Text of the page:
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A New Holiday Voice

An Anthology of Black Christmas--and Kwanzaa--Traditions Celebrates an American Culture

November 11, 1996|DENISE HAMILTON | SPECIAL TO THE TIMES

Felix H. Liddell and Paula L. Woods are major pack rats. So when they found a century-old letter by an African American educator while doing archival research on their first book at Howard University in 1993, they brought a copy home to Los Angeles.

The letter was dated Dec. 22, 1903 and written by Roscoe Conklin Bruce, then director of the academic department at the Tuskegee Institute in Alabama.

"My Darling Mother," it began. "It's now almost Christmas . . . I feel very, very lonely here in these days. . . ."

Woods and Liddell, partners in marriage and business, were touched by the letter, in which Bruce reminisced about childhood Christmases, discussed the day's spirituality and told his mother he'd be spending the holiday that year with Booker T. Washington, the renowned social reformer who founded Tuskegee.

As they mulled over the letter, it struck them that although African Americans have a rich tradition of celebrating Christmas, there were no book collections that addressed the topic.

"When you pick up a Christmas anthology, the minority voice is often missing," Woods says. "Or if they included it, it was always a chapter from the Ntozake Shange novel 'Sassafras, Cypress and Indigo,' which is about Christmas. There was no real desire to dig deeper into the culture."

And so came the idea: Why not put together their own anthology of holiday literature, poems and art showing how African Americans have feted Christmas through the years? By incorporating the present, they could also embrace Kwanzaa, the seven-day celebration of black culture and traditions established 30 years ago by Maulana Karenga, black studies chairman at Cal State Long Beach.

The result is "Merry Christmas, Baby: A Christmas and Kwanzaa Treasury," a handsome tome published last week by HarperCollins. The idea has already begun to pay off: "Merry Christmas, Baby"--named after the blues song popularized by Charles Brown--has been selected as one of the year's top 10 Christmas books by Good Housekeeping magazine.

It includes essays, letters, memoirs, paintings, sermons, poems, prayers and holiday recipes from giants of the Harlem Renaissance such as Langston Hughes and Dorothy West, spiritual leaders such as Martin Luther King Jr. and W.E.B. Du Bois, and contemporary classics by former Poet Laureate Rita Dove and writer, poet and performance artist Imani Constance Johnson-Burnett.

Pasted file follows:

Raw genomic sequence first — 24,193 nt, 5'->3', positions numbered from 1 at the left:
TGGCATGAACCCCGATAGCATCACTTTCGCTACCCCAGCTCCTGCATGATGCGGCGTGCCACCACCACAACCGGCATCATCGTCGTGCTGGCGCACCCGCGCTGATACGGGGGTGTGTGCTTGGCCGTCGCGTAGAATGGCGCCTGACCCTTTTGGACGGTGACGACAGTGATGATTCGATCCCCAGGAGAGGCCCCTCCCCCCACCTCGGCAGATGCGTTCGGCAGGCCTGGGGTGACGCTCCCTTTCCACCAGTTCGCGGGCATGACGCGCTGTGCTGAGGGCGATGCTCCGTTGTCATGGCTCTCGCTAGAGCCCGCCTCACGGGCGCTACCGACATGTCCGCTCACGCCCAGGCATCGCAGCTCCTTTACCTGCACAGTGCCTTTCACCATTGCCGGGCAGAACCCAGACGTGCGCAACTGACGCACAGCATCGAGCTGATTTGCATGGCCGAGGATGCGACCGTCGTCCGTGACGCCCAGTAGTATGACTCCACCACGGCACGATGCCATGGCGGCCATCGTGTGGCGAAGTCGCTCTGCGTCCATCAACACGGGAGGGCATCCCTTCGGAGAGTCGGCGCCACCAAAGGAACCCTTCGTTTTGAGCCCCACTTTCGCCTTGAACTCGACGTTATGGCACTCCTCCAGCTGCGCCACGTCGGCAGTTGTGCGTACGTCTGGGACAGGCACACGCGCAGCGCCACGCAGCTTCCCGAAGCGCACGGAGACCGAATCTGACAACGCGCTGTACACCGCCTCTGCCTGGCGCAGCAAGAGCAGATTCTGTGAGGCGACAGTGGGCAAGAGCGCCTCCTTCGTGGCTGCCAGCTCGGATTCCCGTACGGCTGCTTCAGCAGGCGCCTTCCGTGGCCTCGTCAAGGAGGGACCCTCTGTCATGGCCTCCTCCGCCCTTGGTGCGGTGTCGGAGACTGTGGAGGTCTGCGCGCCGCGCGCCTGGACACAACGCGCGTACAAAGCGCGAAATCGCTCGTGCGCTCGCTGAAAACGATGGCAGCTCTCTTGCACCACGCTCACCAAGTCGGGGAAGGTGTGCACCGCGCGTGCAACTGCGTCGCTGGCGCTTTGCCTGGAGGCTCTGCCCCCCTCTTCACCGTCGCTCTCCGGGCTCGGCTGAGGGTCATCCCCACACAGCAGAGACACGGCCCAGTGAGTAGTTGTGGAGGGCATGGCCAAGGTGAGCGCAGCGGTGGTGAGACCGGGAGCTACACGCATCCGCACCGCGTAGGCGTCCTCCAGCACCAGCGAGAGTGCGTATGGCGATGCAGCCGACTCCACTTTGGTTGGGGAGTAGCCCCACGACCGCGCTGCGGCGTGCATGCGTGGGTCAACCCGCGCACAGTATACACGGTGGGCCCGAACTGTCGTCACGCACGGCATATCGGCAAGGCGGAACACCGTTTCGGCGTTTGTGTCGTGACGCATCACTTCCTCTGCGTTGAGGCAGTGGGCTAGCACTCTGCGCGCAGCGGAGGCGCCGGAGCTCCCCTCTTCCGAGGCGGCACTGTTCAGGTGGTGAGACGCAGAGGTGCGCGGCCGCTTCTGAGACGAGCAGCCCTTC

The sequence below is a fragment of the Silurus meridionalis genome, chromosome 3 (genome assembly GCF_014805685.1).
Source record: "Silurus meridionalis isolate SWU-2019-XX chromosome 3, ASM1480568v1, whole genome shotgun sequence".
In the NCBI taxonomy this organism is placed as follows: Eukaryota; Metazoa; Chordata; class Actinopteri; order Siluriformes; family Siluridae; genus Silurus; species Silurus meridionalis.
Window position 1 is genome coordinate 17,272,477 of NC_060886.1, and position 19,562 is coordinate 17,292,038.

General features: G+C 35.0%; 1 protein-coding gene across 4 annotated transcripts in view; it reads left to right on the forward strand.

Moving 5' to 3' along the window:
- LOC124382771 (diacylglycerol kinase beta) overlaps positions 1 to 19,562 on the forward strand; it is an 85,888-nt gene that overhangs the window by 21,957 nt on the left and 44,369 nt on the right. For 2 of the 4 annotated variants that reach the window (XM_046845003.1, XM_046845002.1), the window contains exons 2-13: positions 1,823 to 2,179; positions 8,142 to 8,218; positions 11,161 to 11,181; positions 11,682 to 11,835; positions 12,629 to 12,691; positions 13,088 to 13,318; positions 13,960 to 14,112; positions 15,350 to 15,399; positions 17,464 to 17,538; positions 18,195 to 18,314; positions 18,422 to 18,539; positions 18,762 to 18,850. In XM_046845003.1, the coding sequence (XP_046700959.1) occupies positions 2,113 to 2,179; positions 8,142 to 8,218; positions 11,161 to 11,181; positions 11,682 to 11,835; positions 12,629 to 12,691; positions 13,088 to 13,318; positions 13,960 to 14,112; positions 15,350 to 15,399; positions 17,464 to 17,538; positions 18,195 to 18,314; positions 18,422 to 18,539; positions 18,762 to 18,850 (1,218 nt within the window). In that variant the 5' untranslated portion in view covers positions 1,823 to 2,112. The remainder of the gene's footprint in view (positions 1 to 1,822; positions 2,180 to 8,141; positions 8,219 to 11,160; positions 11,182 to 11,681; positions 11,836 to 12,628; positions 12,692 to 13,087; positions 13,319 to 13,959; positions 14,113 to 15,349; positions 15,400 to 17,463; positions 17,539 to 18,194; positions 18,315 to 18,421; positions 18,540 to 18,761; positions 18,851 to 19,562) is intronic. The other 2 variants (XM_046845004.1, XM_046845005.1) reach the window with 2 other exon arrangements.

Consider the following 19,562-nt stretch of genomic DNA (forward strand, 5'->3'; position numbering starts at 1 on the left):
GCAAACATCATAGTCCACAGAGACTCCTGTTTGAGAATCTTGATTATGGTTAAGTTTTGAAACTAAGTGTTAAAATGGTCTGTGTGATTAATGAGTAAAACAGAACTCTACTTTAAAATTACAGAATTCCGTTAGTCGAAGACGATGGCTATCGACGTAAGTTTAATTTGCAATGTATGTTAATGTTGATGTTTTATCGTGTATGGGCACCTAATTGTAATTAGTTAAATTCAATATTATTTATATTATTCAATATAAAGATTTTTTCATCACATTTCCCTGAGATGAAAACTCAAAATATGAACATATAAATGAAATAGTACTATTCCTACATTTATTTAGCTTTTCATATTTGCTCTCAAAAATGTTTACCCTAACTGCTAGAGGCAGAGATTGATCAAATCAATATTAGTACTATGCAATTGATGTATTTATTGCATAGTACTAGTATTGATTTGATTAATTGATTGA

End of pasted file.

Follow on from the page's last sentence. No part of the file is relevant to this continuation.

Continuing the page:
Its editors say the book fills a gaping need in their community, where African Americans are sometimes torn between celebrating Christmas or Kwanzaa. Woods and Lidell, who incorporate both into their holidays and indeed dedicated the book to the Kwanzaa spirit of Imani, or faith, wanted a book that could bridge the two.

"Each year, as images of pink-faced cherubs and Santas commandeer the media, many Americans feel excluded. . . . This feeling is particularly acute for African Americans, for whom the song 'White Christmas,' the film 'It's a Wonderful Life,' or a visit to the mall to see Santa has a subliminal message," the authors write in their preface.

*

"Merry Christmas, Baby" begins with an excerpt from the 1861 memoir of a runaway slave named Harriett Jacobs, who makes garments and playthings for her children while in hiding.

It includes paintings by Horace Pippin, one of the foremost African American artists of the 20th century, whose paintings have been shown alongside Henri Rousseau's at the Museum of Modern Art.

It includes prayers by Du Bois and a Christmas sermon by King because the authors believe it's important for their books to have a spiritual feel.

It includes reminiscences by Patrick Clark, the former head chef at Los Angeles' (now defunct) Bice and New York's Odeon, who now presides over Tavern on the Green in Central Park. Clark also contributed several holiday recipes that mix traditional and trendy ingredients, such as "clay pot roasted pheasant with Madeira, sweet potatoes and apples."

And it closes with several Kwanzaa stories, including one by the foremost African American writer of romance novels, Sandra Kitt.

"It's real important to us to convey a balanced image of African American life and that's what we do in all our anthologies," Woods explains. "People tell us, it's wonderful to see yourself reflected in a way you've always lived. These books are so uplifting."

James Fugate, co-owner of black-owned Eso Won bookstore in Los Angeles, which focuses on African American literature, concurs. He is hosting a book-signing and tree-trimming party for the couple on Nov. 30 and thinks the book will be a big seller throughout the season.

"Too many times, people write about the downs, and what I like about this book is that they talk about Christmas in a way that most people remember it, as a happy time."

One entry that draws many comments is a Christmas / Kwanzaa letter from a lively family called the Justices, which reads more like a short story than the boring annual missives many people inflict on their relatives.

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